All Over Again
11 July 2011 at 9:18 pm
I deleted my Facebook account several years ago when it was interfering with my real life too much. It's too easy to Facebook stalk someone, make snap judgments, base my relationship with someone on their number of virtual friends (too many or too few - there's a Goldilocks number that is "normal," but it varies depending on the individual), their pictures, their fucking wall posts, the things they deign to Like.
I started up again a few weeks ago when several people advised me to, for yoga purposes. I plopped a picture of me in natarajasana, posted my schedule, and have been gently reintroducing it to my life.
Of course, there's drama already. The boyfriend set his relationship status to being with me (I can't bring myself to care why he's been Facebook single for the past year), which invited some crazygirl messages from his ex-girlfriend. He was just letting me know, not that he's been in contact with her, but that he's not in contact with her anymore. The discussion continued: why even bring it up? Something he said alluded to her accusing him of having cheated on me with she.
I never really asked too much about his past relationships. When it would come up naturally in conversation, we'd walk down that road, and it's not that I don't want to know - but I either want to know fucking EVERYTHING or just the excruciatingly relevant anecdotes. I want to know how often they had sex and what their go-to get-off position was, their brunch traditions, their worst fight, their most consistent fight, the most annoying thing about her, their nicknames for each other, what he felt when he first saw her, when he realized he was in love with her, when he realized he wasn't.
I don't really want to know any of this. It's just going to make the ice-winged butterflies currently terrorizing my heart go absolutely mental. I try to keep the conversation logical, try not to cave into my own crazygirl currently holding court next to my ear, a hormonally-driven shoulder-perched angel/demon conscience: she leans back on her chaise longue, a thread of smoke winding its way up from her rhinestone-studded cigarette holder. She exhales pityingly: "He obviously cheated on you early in the relationship, just like Aaron did, and now it's going to come up right before you move in together, just like with Aaron, all over again." It's all over, again.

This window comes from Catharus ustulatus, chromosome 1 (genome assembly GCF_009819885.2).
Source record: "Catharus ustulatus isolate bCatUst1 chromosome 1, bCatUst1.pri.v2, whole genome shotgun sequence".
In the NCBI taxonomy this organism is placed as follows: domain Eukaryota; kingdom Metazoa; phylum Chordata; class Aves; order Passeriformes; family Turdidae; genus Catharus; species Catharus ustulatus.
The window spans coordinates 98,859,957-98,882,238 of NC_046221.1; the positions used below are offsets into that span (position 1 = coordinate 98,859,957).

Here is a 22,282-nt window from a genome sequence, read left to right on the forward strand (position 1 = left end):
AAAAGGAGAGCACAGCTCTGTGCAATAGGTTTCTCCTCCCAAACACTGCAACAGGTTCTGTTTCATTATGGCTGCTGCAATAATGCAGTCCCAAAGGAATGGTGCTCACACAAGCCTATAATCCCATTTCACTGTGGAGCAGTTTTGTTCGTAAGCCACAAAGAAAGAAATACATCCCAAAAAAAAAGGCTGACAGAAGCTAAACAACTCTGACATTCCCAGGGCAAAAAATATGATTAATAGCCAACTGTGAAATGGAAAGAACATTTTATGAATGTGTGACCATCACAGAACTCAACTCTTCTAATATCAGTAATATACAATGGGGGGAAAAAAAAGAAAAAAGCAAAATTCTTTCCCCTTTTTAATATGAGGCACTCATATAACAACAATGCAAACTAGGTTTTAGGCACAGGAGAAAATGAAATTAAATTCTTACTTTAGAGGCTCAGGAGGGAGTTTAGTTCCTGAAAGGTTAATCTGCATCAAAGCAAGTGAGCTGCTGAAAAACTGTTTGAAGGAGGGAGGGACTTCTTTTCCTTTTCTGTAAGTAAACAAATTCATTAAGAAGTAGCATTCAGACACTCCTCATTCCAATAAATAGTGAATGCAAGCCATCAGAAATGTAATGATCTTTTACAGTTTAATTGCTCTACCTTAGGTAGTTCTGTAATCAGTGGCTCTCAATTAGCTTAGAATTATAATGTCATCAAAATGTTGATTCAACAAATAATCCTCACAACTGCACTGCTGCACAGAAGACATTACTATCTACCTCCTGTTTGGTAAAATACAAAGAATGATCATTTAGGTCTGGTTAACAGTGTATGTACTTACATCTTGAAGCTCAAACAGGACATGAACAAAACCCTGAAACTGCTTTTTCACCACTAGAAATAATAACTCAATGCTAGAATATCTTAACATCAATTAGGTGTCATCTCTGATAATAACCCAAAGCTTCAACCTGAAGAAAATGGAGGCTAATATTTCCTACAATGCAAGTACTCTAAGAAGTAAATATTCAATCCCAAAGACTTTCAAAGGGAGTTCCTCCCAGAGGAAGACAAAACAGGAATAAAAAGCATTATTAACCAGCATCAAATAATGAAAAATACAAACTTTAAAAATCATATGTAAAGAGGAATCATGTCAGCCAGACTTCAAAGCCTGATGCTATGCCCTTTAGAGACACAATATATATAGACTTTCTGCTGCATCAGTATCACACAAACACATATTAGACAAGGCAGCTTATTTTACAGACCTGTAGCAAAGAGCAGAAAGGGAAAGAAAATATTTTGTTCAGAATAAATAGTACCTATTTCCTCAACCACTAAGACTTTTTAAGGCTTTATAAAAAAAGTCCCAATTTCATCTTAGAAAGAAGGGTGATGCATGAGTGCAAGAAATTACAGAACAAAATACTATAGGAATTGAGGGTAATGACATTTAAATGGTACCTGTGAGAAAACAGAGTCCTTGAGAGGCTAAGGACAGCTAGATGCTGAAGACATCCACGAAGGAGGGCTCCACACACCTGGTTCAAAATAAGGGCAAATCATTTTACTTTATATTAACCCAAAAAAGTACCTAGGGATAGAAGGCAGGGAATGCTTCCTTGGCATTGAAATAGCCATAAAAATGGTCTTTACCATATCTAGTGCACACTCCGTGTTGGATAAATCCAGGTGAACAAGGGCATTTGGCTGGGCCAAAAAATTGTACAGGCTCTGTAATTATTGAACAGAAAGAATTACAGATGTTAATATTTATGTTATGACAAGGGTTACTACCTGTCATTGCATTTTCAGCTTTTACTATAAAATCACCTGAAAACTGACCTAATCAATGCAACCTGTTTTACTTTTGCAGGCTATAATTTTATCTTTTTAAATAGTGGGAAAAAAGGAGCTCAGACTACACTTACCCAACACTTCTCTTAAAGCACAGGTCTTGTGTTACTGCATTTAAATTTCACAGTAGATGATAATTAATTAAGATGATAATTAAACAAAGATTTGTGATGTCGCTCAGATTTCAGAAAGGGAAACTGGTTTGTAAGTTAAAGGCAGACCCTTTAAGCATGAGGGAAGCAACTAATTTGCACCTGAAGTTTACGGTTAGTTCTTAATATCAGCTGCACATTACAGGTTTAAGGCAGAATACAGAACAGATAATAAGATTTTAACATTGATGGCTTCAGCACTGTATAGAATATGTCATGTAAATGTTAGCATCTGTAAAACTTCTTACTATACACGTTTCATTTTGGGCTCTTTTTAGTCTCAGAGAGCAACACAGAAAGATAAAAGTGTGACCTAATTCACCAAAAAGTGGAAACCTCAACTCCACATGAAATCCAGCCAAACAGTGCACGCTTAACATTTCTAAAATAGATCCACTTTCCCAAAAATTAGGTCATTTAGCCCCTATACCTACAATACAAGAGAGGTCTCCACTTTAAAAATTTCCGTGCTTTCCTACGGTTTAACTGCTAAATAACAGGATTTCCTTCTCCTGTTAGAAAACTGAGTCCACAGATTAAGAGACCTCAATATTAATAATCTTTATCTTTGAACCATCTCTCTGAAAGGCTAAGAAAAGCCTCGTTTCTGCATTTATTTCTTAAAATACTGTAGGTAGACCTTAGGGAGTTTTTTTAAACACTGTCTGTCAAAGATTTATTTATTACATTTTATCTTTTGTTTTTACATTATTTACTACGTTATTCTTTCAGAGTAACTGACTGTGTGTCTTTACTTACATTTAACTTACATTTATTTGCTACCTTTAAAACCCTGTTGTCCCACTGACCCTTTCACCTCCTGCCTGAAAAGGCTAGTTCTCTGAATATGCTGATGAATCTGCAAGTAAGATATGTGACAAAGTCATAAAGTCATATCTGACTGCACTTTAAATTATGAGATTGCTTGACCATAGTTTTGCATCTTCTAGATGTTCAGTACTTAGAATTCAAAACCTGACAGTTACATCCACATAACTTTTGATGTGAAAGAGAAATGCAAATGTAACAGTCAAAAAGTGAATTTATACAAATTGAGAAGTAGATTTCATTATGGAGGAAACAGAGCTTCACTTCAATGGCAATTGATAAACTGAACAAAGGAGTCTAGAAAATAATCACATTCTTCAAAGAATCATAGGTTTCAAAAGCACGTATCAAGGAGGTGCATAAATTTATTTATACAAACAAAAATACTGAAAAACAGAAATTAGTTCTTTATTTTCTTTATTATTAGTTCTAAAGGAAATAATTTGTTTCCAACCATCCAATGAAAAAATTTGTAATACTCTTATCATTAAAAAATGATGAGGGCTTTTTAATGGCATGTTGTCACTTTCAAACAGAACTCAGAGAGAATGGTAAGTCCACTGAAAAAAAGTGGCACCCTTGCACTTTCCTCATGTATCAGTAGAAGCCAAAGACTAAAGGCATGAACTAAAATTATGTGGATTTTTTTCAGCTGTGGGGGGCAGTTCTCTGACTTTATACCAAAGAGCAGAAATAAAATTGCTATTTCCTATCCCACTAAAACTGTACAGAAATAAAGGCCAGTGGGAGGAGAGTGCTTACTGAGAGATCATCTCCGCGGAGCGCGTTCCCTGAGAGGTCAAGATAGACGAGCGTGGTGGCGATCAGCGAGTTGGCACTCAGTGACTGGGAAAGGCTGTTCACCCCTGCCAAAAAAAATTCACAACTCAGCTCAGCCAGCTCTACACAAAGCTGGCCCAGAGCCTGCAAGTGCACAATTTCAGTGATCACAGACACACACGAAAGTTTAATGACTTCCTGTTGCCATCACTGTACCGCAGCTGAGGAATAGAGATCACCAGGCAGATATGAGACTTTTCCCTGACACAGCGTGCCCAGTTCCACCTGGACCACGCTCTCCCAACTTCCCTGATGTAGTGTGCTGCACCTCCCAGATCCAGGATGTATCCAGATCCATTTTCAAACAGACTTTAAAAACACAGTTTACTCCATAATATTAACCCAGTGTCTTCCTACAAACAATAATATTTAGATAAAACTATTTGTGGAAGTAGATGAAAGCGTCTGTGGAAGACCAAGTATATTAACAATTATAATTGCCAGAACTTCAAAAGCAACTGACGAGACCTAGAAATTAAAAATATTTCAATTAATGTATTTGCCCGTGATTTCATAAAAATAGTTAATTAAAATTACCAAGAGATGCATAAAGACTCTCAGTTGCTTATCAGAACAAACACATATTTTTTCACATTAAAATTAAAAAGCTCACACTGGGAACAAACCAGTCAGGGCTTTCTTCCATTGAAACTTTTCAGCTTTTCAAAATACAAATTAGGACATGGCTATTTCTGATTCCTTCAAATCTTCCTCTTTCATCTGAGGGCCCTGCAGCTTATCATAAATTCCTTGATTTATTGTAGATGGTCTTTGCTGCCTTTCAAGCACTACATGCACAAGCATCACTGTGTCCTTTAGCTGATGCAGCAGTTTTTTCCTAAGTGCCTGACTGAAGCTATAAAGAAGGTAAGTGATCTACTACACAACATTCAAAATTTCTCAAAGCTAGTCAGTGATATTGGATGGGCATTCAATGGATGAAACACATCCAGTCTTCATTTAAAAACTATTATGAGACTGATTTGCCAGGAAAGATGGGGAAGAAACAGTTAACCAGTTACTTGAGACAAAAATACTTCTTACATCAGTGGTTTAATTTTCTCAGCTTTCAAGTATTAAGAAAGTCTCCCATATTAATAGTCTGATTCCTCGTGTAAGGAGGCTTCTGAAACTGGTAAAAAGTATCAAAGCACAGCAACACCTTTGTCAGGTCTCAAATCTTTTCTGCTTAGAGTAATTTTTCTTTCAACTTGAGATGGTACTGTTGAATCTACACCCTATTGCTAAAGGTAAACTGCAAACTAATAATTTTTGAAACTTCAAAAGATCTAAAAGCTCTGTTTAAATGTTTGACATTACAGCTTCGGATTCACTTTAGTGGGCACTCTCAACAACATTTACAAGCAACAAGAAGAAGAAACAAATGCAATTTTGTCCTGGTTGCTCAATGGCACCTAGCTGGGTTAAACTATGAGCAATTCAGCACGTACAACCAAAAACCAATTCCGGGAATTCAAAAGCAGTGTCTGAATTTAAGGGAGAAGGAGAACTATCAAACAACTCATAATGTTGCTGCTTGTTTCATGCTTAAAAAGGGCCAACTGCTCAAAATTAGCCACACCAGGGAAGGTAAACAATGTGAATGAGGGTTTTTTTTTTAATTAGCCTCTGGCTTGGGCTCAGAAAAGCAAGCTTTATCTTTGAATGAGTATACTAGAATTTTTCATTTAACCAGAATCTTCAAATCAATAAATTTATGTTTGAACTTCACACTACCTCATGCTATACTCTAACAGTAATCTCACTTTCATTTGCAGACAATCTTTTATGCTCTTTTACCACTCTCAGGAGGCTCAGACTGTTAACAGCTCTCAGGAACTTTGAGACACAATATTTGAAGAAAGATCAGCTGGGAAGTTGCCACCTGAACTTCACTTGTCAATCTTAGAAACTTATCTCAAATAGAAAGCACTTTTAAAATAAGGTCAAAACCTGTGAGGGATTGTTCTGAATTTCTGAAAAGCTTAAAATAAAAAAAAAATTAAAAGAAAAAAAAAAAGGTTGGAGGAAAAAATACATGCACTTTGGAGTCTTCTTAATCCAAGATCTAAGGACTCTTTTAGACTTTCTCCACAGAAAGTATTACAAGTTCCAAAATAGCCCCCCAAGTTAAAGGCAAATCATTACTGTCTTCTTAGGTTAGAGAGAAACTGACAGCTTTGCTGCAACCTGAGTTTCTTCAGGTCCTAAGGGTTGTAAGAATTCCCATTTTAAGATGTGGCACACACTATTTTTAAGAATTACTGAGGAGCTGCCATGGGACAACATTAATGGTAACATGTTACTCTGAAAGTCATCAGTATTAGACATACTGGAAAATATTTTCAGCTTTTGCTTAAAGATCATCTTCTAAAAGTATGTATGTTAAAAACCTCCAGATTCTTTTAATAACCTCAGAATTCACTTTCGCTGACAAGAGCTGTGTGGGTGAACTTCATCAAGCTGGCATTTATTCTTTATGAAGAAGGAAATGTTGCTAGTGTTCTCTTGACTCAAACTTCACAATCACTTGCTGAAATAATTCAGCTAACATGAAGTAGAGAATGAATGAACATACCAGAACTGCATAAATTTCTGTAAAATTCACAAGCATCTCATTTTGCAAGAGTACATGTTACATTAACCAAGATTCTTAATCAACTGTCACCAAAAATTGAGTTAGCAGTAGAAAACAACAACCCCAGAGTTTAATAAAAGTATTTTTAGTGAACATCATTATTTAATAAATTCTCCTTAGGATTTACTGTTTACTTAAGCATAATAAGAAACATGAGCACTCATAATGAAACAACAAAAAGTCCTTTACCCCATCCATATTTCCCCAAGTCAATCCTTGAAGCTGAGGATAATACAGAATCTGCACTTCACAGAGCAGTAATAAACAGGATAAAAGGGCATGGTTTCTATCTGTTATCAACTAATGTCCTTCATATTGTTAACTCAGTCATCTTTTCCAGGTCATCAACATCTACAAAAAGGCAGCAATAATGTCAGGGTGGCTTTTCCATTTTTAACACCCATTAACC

I'm hearing all this over Skype, and it is 1am where he is and 5pm where I am, an hour before I have to go teach a therapeutic yoga class, where I have to be calm and controlled and centered, where I can't burst into tears like I did when I was a student in class on Sunday morning. I'm trying to be calm and controlled and centered, asking the point-blank questions: why would she be upset that you have a girlfriend? Why would she think you cheated on me?
He doesn't really have an answer for that last one. No, they didn't sleep together. No, they didn't kiss. Yes, they had lunch together over Thanksgiving; I knew about that, it was nothing, former lovers-turned-friends sharing a meal.
"It was closure," he says. Closure. Four months after we started dating. Huh.
It's just that tingling feeling in my chest, butterflies with wings of ice shards trapped in my ribcage, chipping away at my calm, collected center.
"You have a choice," my crazygirl says, putting out her cigarette in a vintage ashtray on the floor next to her roost. "You can choose to trust him," she rolls her eyes at the thought, "or you can trust your butterflies."
"But what if I'm just scared," I argue weakly, "and lonely?" She snorts in derision.
"Then you choose to be scared and lonely. And you look at who is making you feel that way."
I sign heavily. There's no arguing with that.
"You let me know if it's worth it," and she's gone, and I'm alone.
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